MARITA by Marita Lorenz


One Woman's Extraordinary Tale of Love and Espionage from Castro to Kennedy
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 Move over, Mata Hari: Here are the wild--if nearly incredible- -adventures of a new Jane Bond, told with the help of Schwarz (Walking with the Damned, 1991, etc.). ``He held my face in his hands and kissed me--my first kiss....`Be with me,' he whispered.'' The amorous ``he'' is none other than Fidel Castro, flush from conquering Cuba seven weeks earlier but not too busy to notice the pretty 19-year-old visiting Havana with her father. Days later, Lorenz beds the Cuban leader (``We were in bliss for five hours''), beginning the affair that was to alter her life--a life, she tells us, that began badly in Germany as her American-born mom was arrested for spying and sent to Belsen; after V-E Day, Lorenz herself, ten, was raped by an American soldier. Fourteen years later, she's betrayed by Castro as her unborn son is ripped from her womb; moving to the States, she's contacted by sinister intelligence agents, including future Watergate burglar Frank Sturgis, and is trained as an assassin. Target: Castro. Lorenz's escapades come fast and furious here: stealing boats; robbing armories; returning to Cuba to kill Castro but ending up ``naked and making love'' with him; driving on November 20, 1963, with Sturgis and a cache of guns to Dallas, where she meets Oswald and E. Howard Hunt; taking up with a former Venezuelan strongman; being exiled to the Amazon, where she's adopted by Yanomano Indians; returning to New York and joining the NYPD; flying one last time, in 1981, to Cuba, where Fidel's charisma again stays her assassin's hand and where she gives him a Polaroid camera. Cynics may snicker as Lorenz cavorts on the jungle floor with her ``pure man'' of a Yanomano, ``blow gun, spear, and poison arrows'' at his side--but, as the saying goes, life can be as thrilling as (and even stranger than) fiction...and sometimes, maybe, even the same thing. (Photographs--not seen) (Film rights sold to Oliver Stone)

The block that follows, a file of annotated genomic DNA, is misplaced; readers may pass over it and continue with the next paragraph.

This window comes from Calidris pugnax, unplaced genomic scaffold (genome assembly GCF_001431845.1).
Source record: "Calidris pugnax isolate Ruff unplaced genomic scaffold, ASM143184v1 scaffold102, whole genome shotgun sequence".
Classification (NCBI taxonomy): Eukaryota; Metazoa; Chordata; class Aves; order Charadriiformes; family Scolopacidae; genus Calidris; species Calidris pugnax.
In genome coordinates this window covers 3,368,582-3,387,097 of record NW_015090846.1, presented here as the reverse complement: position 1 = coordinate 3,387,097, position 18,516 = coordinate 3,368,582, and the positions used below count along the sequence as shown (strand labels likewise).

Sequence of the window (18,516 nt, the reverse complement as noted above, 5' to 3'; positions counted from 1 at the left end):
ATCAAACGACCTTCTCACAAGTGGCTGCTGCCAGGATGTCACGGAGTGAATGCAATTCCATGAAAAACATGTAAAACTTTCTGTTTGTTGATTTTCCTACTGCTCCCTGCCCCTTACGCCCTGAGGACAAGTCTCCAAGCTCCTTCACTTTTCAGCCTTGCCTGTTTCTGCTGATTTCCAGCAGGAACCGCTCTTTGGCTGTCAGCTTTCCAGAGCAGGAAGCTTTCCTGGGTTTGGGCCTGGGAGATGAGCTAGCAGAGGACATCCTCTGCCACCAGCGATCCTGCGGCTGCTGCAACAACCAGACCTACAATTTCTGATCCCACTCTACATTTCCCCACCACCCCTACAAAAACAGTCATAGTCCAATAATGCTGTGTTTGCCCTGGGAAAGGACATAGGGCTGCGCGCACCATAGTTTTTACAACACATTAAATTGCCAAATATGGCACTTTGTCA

Pub Date: Nov. 29th, 1993
ISBN: 1-56025-055-0
Page count: 352pp
Review Posted Online:
Kirkus Reviews Issue: Oct. 1st, 1993


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